How To Help Your Kid Get Better Sleep

Without Fighting About It

I’ll be the first to admit it: I’m not good at getting enough sleep. The bad sleep habits I adopted as a high school student—sleep as little as possible to cram productivity into my day—have absolutely followed me into adulthood. This may be true for you, too.

But I know sleep is important. Since I'm far from an expert, I turned to one of my favorite books on parenting + confidence: The Self-Driven Child, by Ned Johnson and Dr. Bill Stixrud. (I recommend it to everyone.)  

The authors promote sleep as a form of “radical downtime”, a way for stressed and over-scheduled kids to reclaim wellness and stability in their lives. Even though they generally promote independent decision-making for kids, they encourage parents to lean in and steer their child in the direction of getting more sleep. 

Here are some insights on how to help kids get more sleep (without provoking too many power struggles) that I’ve learned from them, other researchers, and my own experiences trying to get kids to do things that are good for them, but not fun.

1️⃣ Clue them into the science behind sleep.

Kids tend to be interested in information about how their brains work, and reasoning trumps “I told you so” any day. Let them know about what scientists say about sleep: that kids need around nine hours of it, and that it can help improve reaction times, decision-making, mental recall, and overall happiness and health. 

Your kid might think “Sure, that’s true for most people. But I’m pretty tough. I don’t need as much sleep.” You might consider sharing with them articles like this one, about how sleep scientists work with professional athletes. Even the most physically and mentally tough people in the world need lots of high-quality sleep!

2️⃣ Build a wind-down routine that works.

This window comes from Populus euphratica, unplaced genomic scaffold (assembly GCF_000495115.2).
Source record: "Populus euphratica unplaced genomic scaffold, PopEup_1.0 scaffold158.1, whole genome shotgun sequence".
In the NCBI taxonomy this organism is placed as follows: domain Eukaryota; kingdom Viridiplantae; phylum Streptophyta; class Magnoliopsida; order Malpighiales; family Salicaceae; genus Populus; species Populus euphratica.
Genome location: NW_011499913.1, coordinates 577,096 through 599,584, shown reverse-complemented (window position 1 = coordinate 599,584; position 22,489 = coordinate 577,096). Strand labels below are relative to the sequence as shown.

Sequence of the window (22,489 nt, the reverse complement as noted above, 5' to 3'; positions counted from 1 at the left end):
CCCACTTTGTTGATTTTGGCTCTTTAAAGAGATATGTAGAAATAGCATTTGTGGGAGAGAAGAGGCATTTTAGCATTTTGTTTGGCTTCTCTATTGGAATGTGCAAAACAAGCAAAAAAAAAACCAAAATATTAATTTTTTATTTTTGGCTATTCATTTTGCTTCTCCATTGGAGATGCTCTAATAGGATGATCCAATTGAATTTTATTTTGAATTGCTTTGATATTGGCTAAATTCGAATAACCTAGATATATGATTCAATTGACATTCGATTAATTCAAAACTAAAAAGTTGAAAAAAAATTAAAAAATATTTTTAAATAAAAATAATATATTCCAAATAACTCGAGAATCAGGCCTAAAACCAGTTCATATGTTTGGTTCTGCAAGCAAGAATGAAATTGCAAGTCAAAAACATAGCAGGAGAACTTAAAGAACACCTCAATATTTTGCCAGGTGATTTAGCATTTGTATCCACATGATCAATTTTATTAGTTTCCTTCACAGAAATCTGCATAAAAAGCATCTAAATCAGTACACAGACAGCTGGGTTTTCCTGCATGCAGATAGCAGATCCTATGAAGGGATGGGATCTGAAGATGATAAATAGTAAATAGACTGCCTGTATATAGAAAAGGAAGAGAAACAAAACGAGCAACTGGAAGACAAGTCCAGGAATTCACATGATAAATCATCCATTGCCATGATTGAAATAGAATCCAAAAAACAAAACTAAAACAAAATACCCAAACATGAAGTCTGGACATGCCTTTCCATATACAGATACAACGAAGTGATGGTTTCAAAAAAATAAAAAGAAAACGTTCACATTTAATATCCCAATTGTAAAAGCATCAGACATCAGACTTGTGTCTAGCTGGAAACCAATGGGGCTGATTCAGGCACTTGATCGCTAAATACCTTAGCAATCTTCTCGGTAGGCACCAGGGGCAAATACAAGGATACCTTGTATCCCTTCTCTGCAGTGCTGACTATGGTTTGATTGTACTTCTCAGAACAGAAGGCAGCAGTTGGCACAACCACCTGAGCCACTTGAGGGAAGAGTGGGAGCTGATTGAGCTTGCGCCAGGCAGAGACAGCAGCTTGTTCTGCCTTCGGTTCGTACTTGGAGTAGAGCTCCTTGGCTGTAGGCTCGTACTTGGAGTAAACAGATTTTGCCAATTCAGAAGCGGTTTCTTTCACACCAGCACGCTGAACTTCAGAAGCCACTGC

“Quality over quantity,” the saying goes. In the case of sleep, both quality and quantity matter, and quantity comes in part from how you prepare. 

Experts have identified plenty of tools that lead to increased sleep quality.

  • Lower light before bedtime.

  • Keeping phones out of the bedroom.

  • Relaxation tapes.

  • Exercise during the day.

  • Even warm milk—yep, that old chestnut—has been proven to have a positive effect on sleep quality. 

Use the list above, add a few ideas of your own, and sit down with your child to come up with a set of strategies that work for you both. Try it out for a few weeks and ask yourselves whether things are working better. Don’t be afraid to change up the techniques if you need to!

There’s no “standard” wind-down routine because there’s no such thing as a “standard” kid. But by following the science on what tends to work, and coming up with a routine that’s easy for you and your kid, you’ll be improving their sleep, even if they don’t spend an extra second in bed. 

This gives your kid a little more control over their sleep routine—which may make them more cooperative—while still insisting they get enough of it. 

3️⃣ Keep routines around sleep as consistent as possible. 

What time your kid goes to sleep is largely out of everyone’s control. But what time your kid is in bed with the lights out is something you can agree on and enforce. And researchers find that a consistent sleep routine—not just quantity and quality of sleep—is a key ingredient in wellness. (Obviously, it’s OK to vary the routine on weekends and for special events.)

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